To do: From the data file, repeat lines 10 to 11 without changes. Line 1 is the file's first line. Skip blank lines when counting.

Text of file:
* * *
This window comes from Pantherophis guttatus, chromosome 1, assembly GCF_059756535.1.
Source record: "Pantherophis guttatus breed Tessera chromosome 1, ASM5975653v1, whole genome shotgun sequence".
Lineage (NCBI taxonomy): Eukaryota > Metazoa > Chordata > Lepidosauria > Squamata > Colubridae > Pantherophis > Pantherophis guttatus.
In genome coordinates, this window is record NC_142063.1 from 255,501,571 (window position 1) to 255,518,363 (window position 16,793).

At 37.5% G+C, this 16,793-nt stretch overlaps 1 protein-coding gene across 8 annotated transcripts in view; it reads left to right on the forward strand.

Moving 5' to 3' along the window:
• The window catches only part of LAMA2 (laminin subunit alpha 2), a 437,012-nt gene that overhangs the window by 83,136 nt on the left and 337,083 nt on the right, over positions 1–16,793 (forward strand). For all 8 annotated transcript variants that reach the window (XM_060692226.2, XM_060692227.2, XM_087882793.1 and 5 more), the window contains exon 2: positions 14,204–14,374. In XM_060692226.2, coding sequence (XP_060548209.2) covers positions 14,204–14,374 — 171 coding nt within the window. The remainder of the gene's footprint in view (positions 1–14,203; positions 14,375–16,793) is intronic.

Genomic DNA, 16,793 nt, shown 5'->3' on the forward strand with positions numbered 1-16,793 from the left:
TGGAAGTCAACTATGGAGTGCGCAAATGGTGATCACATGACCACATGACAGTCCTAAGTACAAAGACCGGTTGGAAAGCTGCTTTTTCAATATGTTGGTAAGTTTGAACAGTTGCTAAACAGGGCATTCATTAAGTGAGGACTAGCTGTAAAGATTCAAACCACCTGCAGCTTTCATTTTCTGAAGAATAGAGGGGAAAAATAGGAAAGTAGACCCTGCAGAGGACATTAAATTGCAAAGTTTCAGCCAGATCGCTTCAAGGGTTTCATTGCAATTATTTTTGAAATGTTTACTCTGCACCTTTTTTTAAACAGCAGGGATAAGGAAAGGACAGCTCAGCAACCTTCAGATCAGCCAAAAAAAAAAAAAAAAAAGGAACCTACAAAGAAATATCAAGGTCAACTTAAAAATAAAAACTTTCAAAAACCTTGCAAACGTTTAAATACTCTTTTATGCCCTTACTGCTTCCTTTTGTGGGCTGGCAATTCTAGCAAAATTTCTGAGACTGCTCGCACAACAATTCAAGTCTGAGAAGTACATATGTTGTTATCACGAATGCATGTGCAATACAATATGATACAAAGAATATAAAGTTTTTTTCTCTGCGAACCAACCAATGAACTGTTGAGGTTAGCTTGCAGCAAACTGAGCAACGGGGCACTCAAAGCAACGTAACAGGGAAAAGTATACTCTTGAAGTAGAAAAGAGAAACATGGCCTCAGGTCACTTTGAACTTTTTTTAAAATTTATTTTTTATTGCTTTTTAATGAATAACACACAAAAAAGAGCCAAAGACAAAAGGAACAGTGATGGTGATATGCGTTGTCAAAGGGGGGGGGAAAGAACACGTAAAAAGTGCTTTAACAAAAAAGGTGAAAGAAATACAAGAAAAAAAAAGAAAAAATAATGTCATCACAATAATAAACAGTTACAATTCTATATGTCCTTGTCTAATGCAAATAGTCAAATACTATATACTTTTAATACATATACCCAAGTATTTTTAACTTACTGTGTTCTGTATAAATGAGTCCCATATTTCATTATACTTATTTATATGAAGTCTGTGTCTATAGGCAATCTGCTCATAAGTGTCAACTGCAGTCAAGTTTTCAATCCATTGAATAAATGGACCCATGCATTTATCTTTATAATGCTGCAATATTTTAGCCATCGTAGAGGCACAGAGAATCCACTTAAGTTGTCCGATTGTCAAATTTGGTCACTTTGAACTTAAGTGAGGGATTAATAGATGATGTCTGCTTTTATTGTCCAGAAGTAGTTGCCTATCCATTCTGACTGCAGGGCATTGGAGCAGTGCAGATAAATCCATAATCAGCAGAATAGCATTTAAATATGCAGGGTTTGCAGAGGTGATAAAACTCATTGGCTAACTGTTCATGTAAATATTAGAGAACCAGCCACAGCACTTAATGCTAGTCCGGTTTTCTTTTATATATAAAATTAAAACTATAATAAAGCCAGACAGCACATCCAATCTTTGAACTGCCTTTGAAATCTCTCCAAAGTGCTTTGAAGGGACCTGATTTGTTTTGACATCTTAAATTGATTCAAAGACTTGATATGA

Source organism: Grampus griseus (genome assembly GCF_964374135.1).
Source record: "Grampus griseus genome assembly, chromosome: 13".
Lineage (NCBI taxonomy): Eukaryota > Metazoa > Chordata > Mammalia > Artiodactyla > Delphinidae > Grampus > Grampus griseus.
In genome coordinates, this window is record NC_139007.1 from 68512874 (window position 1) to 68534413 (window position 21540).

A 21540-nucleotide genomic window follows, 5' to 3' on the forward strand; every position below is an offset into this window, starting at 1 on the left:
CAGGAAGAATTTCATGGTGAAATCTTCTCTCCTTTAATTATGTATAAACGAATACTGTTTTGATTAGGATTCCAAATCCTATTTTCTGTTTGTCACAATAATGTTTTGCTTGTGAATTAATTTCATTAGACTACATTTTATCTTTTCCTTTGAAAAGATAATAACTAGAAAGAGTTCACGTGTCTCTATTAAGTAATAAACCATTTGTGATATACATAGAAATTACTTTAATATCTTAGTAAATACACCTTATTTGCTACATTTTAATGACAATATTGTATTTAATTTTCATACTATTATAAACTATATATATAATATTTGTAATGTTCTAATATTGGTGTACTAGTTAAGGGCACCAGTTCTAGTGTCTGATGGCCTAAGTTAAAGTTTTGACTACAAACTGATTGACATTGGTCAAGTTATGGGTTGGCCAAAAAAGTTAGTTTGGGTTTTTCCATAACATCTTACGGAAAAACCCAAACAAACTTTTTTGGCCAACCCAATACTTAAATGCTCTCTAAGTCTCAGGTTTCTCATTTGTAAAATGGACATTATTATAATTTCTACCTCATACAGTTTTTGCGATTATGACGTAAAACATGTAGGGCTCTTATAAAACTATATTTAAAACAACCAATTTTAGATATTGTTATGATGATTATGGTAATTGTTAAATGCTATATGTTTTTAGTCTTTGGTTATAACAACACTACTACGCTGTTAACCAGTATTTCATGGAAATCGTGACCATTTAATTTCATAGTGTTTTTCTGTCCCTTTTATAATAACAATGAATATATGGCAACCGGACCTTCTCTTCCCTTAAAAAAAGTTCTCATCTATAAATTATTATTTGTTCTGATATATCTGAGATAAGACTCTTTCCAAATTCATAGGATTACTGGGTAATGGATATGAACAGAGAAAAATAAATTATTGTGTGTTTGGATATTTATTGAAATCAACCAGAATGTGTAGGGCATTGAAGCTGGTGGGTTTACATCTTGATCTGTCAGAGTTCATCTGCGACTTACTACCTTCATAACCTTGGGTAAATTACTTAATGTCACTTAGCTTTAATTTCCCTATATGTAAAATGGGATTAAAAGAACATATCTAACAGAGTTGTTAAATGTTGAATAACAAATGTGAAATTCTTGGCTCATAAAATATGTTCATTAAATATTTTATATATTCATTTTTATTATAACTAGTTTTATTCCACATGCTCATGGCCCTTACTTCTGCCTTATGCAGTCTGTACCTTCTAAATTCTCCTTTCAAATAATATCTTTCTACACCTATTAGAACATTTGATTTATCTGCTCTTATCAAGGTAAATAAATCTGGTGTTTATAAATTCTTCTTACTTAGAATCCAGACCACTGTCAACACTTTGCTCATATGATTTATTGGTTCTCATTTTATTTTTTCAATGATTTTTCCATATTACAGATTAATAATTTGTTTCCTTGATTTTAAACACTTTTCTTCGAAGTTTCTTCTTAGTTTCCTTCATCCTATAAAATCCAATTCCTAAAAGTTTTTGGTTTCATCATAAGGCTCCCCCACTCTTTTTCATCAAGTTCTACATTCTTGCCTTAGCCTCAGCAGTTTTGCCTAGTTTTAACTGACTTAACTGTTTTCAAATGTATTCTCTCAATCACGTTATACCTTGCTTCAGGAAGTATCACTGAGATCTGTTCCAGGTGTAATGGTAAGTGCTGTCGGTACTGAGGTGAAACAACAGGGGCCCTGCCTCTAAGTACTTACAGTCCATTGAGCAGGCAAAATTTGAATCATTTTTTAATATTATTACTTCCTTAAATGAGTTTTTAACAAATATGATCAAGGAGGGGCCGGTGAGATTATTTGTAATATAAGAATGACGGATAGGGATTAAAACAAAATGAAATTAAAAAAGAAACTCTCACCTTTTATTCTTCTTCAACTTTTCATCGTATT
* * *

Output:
Source organism: Grampus griseus (genome assembly GCF_964374135.1).
Source record: "Grampus griseus genome assembly, chromosome: 13".